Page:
Jess en France: The One, The Only: The Palais Garnier

So I’ve had a dream ever since I was a little girl that I would one day be able to visit the opera house that inspired the novel The Phantom of the Opera. Although I grew up watching the modern remake, I’ve always loved the story-line –it made me fall in love with opera as a kid. The opera house that inspired the film happens to be the Palais Garnier, which located in Paris, and I’ve saved a visit for the end of my exchange as a celebration of the end of an amazing journey.

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I bought my tickets months in advance and was able to get the best seat in the house to see an opera called La Clémence de Titus. The seat that I got was in a theater box, which is a private, sectioned off area for some of the best, front-facing seats in the theater. I got a front-row seat in the box and nothing obstructed my view. I would be remiss not to mention that this trip was fully funded by the Office of International Education and its wonderfully generous $500 cultural excursion stipend. It’s allowed me to fulfill a dream of mine that I’ve had for quite some time.

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The theater itself is 1,979-seat opera house that was built in 1861. It’s named after its architect, Charles Garnier, and today is one of the most famous opera houses in the world. Like I said, it was the setting for Gaston Leroux’s novel The Phantom of the Opera (although it’s a bit embarrassing I’ve only seen the film—and the modern one at that). Regardless, the opera house is world-renowned for being an architectural masterpiece. Its Grand Staircase is equally famous along with its theater ceiling, which was only recently painted by artist Marc Chagall in the 1960s (who also caused a bit of a controversy being Russian and not French-born).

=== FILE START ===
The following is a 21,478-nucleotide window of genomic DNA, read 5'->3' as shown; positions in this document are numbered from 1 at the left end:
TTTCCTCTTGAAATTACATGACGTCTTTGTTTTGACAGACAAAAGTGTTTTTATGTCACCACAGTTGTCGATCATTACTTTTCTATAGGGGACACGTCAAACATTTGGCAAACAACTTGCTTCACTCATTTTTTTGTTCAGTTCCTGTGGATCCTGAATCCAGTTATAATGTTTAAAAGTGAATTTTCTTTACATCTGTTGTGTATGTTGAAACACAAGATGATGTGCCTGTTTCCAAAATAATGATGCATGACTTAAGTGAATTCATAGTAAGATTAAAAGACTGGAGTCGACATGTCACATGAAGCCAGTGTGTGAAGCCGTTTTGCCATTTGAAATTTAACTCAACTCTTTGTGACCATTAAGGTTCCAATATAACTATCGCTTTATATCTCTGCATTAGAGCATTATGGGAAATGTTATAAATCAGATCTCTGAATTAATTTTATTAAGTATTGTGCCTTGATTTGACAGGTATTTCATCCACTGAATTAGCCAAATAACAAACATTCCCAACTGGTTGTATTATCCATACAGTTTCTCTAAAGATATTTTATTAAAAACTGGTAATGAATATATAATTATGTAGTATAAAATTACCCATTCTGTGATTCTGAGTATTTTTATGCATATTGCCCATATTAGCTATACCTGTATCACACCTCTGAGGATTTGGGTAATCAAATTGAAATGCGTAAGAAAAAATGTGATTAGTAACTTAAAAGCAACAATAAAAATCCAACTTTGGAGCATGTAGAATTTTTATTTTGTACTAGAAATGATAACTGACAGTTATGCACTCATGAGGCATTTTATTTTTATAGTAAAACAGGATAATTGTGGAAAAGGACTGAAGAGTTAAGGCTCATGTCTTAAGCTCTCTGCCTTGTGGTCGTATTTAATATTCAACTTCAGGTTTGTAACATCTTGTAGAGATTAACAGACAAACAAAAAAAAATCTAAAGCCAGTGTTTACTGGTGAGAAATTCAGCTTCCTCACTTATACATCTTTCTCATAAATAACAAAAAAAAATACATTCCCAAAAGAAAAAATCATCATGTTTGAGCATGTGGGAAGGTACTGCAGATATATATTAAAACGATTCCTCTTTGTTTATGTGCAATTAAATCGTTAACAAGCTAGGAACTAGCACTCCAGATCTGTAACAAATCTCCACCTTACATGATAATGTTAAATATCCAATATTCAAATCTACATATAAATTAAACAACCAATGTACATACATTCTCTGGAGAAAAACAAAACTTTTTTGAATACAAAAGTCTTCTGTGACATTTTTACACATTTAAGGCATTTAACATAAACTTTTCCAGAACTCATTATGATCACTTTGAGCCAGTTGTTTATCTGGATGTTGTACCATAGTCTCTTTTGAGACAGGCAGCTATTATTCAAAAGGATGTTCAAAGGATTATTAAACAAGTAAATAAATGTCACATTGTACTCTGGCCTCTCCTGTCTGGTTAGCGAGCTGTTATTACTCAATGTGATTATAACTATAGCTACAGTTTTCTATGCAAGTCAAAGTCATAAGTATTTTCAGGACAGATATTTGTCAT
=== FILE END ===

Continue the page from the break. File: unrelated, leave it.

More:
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The play was equally impressive, especially being that it was my first live opera. I can’t rave enough about the voices of the singers. The level of control they have in their voices is especially apparent in the straight thirty seconds of vibrato they often have to belt at the end of a piece. They’re not wearing microphones (which is standard), and it isn’t needed considering how much their voices carry to every corner of the theater. The opera piece was composed by Mozart in 1791 for the coronation of Leopold II, king of Bohemia (if I’m translating this correctly). The story-line concerns a tragic love affair that, of course, ends in an attempted murder and the king’s forgiving clemency, as the title suggests. It was a stunning performance that left everyone standing in ovation.

I was actually able to get one more ticket to go to the Palais Garnier for a ballet (which I had to buy even earlier in advance). The choreographer is a well-known contemporary dancer, and I’m just as excited to see the opera house one more time before I head back to the States. I’ve officially been able to cross off a life-time bucket-list item, and now I get to say I’ll have done it twice.

A bientôt!

Jess

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